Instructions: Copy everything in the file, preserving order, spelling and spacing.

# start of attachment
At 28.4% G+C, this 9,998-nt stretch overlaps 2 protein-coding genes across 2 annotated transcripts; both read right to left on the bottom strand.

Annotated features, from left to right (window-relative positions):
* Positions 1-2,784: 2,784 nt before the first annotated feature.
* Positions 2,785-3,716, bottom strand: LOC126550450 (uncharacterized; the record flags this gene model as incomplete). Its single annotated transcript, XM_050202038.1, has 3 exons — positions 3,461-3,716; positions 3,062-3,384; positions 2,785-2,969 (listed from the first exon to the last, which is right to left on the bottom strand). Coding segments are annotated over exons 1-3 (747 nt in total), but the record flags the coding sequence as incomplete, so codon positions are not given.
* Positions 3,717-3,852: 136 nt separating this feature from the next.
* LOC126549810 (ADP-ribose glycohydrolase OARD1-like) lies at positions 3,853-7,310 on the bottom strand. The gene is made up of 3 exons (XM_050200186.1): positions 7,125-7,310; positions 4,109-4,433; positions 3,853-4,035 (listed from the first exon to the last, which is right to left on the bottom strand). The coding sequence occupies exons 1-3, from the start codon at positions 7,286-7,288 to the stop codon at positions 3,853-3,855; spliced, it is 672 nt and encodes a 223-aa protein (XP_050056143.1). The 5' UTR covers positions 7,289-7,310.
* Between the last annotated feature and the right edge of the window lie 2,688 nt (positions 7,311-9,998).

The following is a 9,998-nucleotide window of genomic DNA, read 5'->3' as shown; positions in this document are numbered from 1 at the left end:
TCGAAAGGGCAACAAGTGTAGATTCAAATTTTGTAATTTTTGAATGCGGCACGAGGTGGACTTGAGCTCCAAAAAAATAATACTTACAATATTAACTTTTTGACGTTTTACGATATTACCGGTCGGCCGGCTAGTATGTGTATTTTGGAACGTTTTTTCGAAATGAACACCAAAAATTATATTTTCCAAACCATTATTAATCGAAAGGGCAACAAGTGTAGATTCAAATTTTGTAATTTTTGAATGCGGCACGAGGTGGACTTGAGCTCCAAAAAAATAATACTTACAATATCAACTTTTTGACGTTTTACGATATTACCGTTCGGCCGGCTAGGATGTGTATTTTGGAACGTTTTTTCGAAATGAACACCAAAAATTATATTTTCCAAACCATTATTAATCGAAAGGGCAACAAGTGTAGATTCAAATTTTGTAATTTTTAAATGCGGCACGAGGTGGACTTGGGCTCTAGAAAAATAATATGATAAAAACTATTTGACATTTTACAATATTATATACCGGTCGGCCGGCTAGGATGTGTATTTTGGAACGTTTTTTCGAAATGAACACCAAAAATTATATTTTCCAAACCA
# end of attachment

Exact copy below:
At 28.4% G+C, this 9,998-nt stretch overlaps 2 protein-coding genes across 2 annotated transcripts; both read right to left on the bottom strand.

Annotated features, from left to right (window-relative positions):
* Positions 1-2,784: 2,784 nt before the first annotated feature.
* Positions 2,785-3,716, bottom strand: LOC126550450 (uncharacterized; the record flags this gene model as incomplete). Its single annotated transcript, XM_050202038.1, has 3 exons — positions 3,461-3,716; positions 3,062-3,384; positions 2,785-2,969 (listed from the first exon to the last, which is right to left on the bottom strand). Coding segments are annotated over exons 1-3 (747 nt in total), but the record flags the coding sequence as incomplete, so codon positions are not given.
* Positions 3,717-3,852: 136 nt separating this feature from the next.
* LOC126549810 (ADP-ribose glycohydrolase OARD1-like) lies at positions 3,853-7,310 on the bottom strand. The gene is made up of 3 exons (XM_050200186.1): positions 7,125-7,310; positions 4,109-4,433; positions 3,853-4,035 (listed from the first exon to the last, which is right to left on the bottom strand). The coding sequence occupies exons 1-3, from the start codon at positions 7,286-7,288 to the stop codon at positions 3,853-3,855; spliced, it is 672 nt and encodes a 223-aa protein (XP_050056143.1). The 5' UTR covers positions 7,289-7,310.
* Between the last annotated feature and the right edge of the window lie 2,688 nt (positions 7,311-9,998).

The following is a 9,998-nucleotide window of genomic DNA, read 5'->3' as shown; positions in this document are numbered from 1 at the left end:
TCGAAAGGGCAACAAGTGTAGATTCAAATTTTGTAATTTTTGAATGCGGCACGAGGTGGACTTGAGCTCCAAAAAAATAATACTTACAATATTAACTTTTTGACGTTTTACGATATTACCGGTCGGCCGGCTAGTATGTGTATTTTGGAACGTTTTTTCGAAATGAACACCAAAAATTATATTTTCCAAACCATTATTAATCGAAAGGGCAACAAGTGTAGATTCAAATTTTGTAATTTTTGAATGCGGCACGAGGTGGACTTGAGCTCCAAAAAAATAATACTTACAATATCAACTTTTTGACGTTTTACGATATTACCGTTCGGCCGGCTAGGATGTGTATTTTGGAACGTTTTTTCGAAATGAACACCAAAAATTATATTTTCCAAACCATTATTAATCGAAAGGGCAACAAGTGTAGATTCAAATTTTGTAATTTTTAAATGCGGCACGAGGTGGACTTGGGCTCTAGAAAAATAATATGATAAAAACTATTTGACATTTTACAATATTATATACCGGTCGGCCGGCTAGGATGTGTATTTTGGAACGTTTTTTCGAAATGAACACCAAAAATTATATTTTCCAAACCA